An easy guide to understanding wheel alignment.
Our cars are complex pieces of machinery that can be surprisingly fragile at times, which is why even minor alignment issues in a car can cause significant problems. But, there is more to good alignment than just getting your wheels straight, as it can also involve adjusting the suspension setup.
Misaligned wheels can cause your car to drift on the road, even when you think the steering is straight. Also, when not correctly aligned, a much larger surface area of the tire comes into contact with the road. This causes unnecessary friction that, in turn, leads to excessive wear, loss of traction, and overall reduced control, performance - it can eve impact fuel economy negatively.
Luckily, there are a number of warning signs you can look out for that will let you know if you have any alignment issues. Some are pretty minor and may go unnoticed until they get worse, while others are obvious the moment they crop up.
In the event that you have a serious mishap on the road, such as slamming into the pavement with your Kia Seltos, or taking a dive into a particularly huge pothole with your pickup truck, you may want to keep a close eye on how your car behaves. Here are the symptoms and signs of bad wheel alignment that you should be on the lookout for:
Sometimes, car wheel alignment issues can arise simply from day-to-day driving. This happens when the suspension components wear down, or when the springs, tires, and shocks get displaced by heavy torque and friction from driving.
There are three types of misalignment that you may have to deal with:
Improperly aligned wheels can quickly get worse to the point where they become quite dangerous. This is why you should never waste time getting the problem fixed. Although there are a few things you can do to avoid causing bad wheel alignment, it is something a professional should address. A few tips to avoid misalignment include:
However, once you've diagnosed bad alignment, seek help from someone with experience. There is no shortage of auto shops around the USA that can repair suspension mechanics, if required, and address the alignment issue for you. Most tire centers offer these services.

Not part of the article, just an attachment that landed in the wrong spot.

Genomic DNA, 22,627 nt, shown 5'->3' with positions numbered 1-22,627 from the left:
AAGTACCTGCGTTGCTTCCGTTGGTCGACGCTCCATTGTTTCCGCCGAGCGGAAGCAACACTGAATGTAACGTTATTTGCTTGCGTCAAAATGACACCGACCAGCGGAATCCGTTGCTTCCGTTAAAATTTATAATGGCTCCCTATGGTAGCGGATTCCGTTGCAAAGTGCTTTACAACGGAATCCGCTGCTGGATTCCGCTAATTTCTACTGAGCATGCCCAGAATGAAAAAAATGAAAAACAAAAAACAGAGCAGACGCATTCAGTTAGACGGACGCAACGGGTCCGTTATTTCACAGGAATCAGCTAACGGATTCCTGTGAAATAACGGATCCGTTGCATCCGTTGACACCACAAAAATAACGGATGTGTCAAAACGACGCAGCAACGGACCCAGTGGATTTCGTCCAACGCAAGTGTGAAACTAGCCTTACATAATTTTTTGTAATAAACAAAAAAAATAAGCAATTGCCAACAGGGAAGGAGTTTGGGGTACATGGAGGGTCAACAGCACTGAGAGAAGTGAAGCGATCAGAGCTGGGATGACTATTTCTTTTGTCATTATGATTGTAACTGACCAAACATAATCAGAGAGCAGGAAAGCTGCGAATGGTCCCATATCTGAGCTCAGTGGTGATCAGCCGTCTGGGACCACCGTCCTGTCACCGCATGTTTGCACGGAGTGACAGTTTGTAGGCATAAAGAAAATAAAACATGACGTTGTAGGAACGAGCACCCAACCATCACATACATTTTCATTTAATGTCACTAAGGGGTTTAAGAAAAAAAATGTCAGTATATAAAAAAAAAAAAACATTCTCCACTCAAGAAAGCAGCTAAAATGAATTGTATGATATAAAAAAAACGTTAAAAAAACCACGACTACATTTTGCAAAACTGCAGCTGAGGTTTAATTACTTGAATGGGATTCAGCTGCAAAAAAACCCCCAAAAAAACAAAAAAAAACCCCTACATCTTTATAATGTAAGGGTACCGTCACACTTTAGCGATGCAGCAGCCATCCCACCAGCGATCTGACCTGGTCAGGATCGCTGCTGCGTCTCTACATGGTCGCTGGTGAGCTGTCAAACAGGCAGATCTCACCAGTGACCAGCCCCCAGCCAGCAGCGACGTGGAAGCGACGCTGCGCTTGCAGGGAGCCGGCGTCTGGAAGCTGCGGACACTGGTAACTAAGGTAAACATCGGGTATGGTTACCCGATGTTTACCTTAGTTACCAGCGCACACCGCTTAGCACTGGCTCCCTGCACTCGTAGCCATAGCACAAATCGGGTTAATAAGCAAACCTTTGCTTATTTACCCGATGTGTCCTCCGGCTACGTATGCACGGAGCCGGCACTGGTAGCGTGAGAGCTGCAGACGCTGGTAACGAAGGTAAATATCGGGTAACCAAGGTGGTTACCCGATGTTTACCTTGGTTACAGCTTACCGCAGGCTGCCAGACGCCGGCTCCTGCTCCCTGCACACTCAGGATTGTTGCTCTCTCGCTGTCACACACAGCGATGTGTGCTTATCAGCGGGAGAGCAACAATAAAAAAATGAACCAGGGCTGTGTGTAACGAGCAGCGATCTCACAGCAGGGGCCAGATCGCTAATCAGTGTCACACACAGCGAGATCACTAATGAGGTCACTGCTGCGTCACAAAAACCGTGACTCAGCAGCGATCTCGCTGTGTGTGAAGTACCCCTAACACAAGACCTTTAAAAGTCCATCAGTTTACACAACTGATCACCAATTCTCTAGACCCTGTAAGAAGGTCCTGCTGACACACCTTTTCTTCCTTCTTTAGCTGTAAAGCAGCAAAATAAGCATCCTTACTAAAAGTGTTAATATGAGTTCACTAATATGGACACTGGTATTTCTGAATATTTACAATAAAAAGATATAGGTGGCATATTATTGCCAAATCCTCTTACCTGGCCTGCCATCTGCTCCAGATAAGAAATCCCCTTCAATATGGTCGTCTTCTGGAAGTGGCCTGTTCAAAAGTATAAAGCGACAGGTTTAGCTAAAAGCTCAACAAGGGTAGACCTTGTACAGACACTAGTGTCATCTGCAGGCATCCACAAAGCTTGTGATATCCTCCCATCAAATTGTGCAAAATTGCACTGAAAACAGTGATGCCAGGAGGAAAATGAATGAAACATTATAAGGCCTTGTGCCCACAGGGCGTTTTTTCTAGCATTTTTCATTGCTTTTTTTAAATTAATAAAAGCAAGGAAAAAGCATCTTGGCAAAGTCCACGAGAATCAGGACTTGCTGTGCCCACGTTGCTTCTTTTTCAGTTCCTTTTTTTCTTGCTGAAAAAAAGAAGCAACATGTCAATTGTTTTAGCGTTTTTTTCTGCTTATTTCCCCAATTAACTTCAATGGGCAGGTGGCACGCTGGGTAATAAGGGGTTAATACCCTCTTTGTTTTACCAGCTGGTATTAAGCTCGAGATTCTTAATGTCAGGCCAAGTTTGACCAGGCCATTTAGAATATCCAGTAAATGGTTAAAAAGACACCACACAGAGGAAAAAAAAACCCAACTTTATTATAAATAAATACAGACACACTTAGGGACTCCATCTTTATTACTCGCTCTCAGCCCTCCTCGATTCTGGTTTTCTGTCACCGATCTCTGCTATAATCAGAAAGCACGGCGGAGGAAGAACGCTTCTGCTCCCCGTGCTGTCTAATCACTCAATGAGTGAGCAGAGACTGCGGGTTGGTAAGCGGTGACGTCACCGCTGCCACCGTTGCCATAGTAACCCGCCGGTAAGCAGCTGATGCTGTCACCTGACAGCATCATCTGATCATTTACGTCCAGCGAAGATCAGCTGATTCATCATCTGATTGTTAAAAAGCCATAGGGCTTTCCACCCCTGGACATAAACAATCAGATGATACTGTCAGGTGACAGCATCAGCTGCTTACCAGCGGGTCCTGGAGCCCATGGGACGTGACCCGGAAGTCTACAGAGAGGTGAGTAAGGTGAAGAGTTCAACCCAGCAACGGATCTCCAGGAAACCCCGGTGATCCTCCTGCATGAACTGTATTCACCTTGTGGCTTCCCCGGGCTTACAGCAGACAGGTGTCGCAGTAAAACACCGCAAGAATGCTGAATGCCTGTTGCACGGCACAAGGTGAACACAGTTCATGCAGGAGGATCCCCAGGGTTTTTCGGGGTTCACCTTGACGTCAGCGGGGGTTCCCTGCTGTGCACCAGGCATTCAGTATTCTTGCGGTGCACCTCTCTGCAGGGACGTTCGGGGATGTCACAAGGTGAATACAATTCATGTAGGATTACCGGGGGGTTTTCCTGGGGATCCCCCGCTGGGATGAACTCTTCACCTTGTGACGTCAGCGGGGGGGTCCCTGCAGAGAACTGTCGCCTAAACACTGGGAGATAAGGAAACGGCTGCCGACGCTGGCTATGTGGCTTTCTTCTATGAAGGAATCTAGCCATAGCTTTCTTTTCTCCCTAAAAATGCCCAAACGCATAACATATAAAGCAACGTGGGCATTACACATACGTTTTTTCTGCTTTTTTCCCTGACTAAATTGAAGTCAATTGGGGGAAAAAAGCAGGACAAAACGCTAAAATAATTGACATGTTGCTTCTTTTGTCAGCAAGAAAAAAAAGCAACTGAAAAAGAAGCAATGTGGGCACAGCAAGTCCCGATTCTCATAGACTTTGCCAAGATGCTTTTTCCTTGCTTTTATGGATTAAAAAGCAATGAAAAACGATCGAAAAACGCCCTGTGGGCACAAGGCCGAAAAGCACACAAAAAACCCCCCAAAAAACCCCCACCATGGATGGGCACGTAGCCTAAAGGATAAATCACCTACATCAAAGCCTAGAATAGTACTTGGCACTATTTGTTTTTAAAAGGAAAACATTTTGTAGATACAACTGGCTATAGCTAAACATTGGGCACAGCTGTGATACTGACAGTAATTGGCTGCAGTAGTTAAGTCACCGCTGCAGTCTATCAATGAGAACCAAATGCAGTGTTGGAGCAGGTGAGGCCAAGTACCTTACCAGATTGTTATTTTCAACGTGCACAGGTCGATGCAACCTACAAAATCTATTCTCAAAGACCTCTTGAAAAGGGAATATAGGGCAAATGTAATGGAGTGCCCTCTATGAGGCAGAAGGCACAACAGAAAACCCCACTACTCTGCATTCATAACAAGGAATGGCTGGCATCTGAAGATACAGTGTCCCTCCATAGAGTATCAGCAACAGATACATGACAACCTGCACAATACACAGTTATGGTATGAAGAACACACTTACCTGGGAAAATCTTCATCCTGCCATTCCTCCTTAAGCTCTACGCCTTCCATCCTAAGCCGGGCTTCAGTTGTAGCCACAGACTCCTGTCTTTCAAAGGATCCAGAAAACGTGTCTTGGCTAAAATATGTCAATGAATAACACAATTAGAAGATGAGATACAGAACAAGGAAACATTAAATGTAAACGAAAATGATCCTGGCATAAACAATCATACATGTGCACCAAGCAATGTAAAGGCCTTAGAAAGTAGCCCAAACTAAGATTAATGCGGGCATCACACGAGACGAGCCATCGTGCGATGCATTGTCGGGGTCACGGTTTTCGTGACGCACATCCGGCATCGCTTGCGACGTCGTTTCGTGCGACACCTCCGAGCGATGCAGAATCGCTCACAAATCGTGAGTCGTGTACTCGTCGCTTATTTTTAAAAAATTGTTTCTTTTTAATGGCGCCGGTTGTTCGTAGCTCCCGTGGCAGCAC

Even if you don't notice any of the warning signs, it is important to take your vehicle in for regular checkups for the sake of safety. It is certainly better to pick up a problem early before it can turn into something more serious while you drive around. Be sure to read more on this in our Maintenance and Common Car Problems posts.
The price to fix alignment for a car is generally around $75, but it can cost as much as $200 when dealing with an extended warranty. However, it is generally advised that you include tire/wheel balancing. This is offered as a separate service, though it is just as important as alignment for properly taking care of our vehicles. This can add between $15 to $50 per tire, depending on the type you have equipped.
Unfortunately, since both of these fall under the purview of maintenance, insurers in the US will generally not cover the expenses. If the alignment issues were caused by a collision with another driver, though, you may be able to claim on your insurance.
Key signs to look out for include excessive steering vibration, the steering pulling to the left or right, uneven tire wear, or an off-center steering wheel. However, you should take your vehicle for a checkup every six to nine months, regardless of the warning signs, especially if you've bought a used car that's a few years old already.
Any mechanic or auto shop should offer this service. Tire centers generally offer a comprehensive range of new tires while offering alignment services. This does not necessarily include wheel balancing though, which is a separate service that entails checking the balance of the weight of a tire so that it travels evenly. Be sure to check this, too.
The total cost will vary depending on where you get it done and what exactly you require - two-wheel or four-wheel alignment services vary in price. You can expect to pay an average of $75-$100 dollars as a start.
Though you may be able to check certain aspects of alignment with the naked eye, there isn't much one can do at home without the proper expertise and equipment to align the wheels properly. Considering the importance of correctly aligned wheels, we'd advise never to skimp on this process, regardless.
Yes. When your tires are not correctly aligned, there is a lot more friction with the road and undue stress is placed on the suspension system. This causes your tires to wear more quickly, which is essentially damaging them, and increases the risk of an accident. There are, of course, safety risks involved in having less grip or with drifting steering wheels.